# Atmospheric pressure

The atmospheric pressure is the Pression of the Air in an unspecified point of a Atmosphère.

On the Earth, the average atmospheric pressure with the sea level depends primarily on the mass of the atmosphere, this one being able to evolve/move with the average mass of gases with variable concentration like the steam. It remains close to the standard atmosphere, being worth 101  325 Pa.

The atmospheric pressure is measured using a Baromètre, of a Hypsomètre or a Altimètre. It was measured a long time in mm Hg (then in Torr) because of the current use of barometer with column of mercury. Since the adoption of the Pascal like unit of pressure, the meteorologists use a multiple of this unit, the hectopascal (1 hPa = 100 Pa), new denomination of the millibar (1 bar = 100.000 Pa).

## Vertical variation

The atmospheric pressure decreases with the Altitude: it decreases, exponentially, of a factor 10 each time one rises of 16 km. It is thus possible to use the pressure to measure the height, which is the basic principle of the Altimètre used in aeronautics.

In meteorology applied, the pressure is often used directly like vertical Coordonnée. One will speak for example about the temperature with 700 hPa. This approach has technical advantages and it simplifies certain equations used in meteorology.

• variation of pressure with Hydrostatic altitude

## Horizontal variation

The meteorologists analyze the horizontal variations of the atmospheric pressure to locate and follow the weather systems. In particular, the depressions and the hollows in the atmospheric pressure are generally associated with the bad time.

The difference in pressure between two of the same points altitude, or horizontal Gradient of pressure , is the most important driving force of the Vent.

In order to use the pressure to follow the systems weather and to estimate the force of the wind, it is necessary to make agree measures of pressure which were taken at various altitudes: at sea, in the valleys, in mountain, on the shores of the Dead Sea.

With this intention, one subjects rough measurements of pressure to a standardized adjustment. The value resulting from this adjustment is called pressure with the sea level , or PNM . If one takes for example the case of a station located at 100 meters above the sea level, the adjustment will be carried out by estimating the pressure with the bottom of a fictitious hole, 100 depth meters, that one would have dug at the station. More precisely, the value of the PNM is function of the pressure measured at the station and the temperature assigned with the fictitious airstream. For the latter one uses the current that and average temperature at the station measured twelve hours before.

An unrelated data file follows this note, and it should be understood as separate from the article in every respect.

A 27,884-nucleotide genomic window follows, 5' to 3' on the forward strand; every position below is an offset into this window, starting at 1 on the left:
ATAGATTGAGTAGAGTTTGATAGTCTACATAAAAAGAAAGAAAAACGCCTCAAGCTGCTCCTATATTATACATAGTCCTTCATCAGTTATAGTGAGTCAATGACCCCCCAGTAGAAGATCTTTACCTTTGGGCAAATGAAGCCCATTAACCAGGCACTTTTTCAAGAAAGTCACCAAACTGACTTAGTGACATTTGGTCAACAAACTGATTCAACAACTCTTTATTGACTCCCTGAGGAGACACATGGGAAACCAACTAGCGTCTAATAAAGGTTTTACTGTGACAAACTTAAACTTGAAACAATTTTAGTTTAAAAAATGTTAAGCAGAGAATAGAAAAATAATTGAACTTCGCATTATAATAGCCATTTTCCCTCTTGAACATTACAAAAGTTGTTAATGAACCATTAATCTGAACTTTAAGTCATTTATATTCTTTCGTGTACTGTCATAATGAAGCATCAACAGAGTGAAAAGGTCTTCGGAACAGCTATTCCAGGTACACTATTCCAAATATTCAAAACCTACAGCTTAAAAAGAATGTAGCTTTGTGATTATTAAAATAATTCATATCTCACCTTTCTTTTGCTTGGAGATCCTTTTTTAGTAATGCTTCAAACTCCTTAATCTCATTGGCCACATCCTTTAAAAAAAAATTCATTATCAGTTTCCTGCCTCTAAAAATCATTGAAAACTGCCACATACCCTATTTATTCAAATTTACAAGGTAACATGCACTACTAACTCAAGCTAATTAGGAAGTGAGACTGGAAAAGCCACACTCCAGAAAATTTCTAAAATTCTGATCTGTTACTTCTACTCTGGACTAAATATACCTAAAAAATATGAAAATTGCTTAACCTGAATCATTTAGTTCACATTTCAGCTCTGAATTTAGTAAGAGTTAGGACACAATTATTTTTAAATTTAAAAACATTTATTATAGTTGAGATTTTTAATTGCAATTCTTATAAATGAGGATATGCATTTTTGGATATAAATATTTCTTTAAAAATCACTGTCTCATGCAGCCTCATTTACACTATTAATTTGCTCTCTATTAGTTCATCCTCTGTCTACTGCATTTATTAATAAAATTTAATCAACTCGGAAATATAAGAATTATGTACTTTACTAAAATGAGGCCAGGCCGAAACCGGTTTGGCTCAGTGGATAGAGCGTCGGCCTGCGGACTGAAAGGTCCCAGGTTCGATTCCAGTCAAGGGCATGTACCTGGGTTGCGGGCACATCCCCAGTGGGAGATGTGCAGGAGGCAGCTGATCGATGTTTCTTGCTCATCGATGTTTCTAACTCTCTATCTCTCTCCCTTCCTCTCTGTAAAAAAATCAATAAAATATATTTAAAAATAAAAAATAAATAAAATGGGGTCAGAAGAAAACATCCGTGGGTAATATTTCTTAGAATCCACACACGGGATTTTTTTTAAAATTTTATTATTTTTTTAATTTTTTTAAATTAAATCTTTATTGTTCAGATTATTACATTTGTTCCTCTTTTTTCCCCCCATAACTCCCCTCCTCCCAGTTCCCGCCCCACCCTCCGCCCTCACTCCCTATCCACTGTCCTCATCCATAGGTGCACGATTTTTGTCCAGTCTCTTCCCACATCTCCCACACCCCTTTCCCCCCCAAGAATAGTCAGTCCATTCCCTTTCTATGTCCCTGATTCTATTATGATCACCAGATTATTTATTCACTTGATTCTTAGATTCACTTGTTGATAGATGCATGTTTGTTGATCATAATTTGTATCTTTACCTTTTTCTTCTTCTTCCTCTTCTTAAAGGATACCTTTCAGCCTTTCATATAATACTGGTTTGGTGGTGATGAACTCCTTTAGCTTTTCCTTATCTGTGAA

The PNM is an approximation of a great utility, but it is necessary to take care not to give him all the value of an exact physical measurement, particularly in mountainous ground.

The pressure measured on the ground is used for the calibration and the validation of the data coming from weather instruments of remote measurement. Precise measurements of pressure are thus a base necessary for important progress which takes place in this moment in the field of the observation of the Earth.

The atmospheric pressure measured with the sea level varies around a median value of 1.013 hPa.

### Values records

maximum
• PNM: 1086 hPa, with Tosontsengel (Mongolia), the 19 December 2001.
• minimum
• PNM: 870 hPa, with broad of the Filipino , close to the center of the Typhoon Tip, the October 12th 1979 **.

** Of the lower pressures still were recorded within violent Tornade S, but these measurements remain controversées.
** One allotted a minimal pressure of 868,5 hPa, on April 23rd, 2006 with 7:15 UTC, the center of the , when it struck in the north of Maningrida, in Australia. This measurement is not-official and controversée.

## See too

 Random links: Cynan ap Hywel | Edwin R. Thiele | Sea of Timor | Pirie port | Martin Miglionico | Laurens_Janszoon_Coster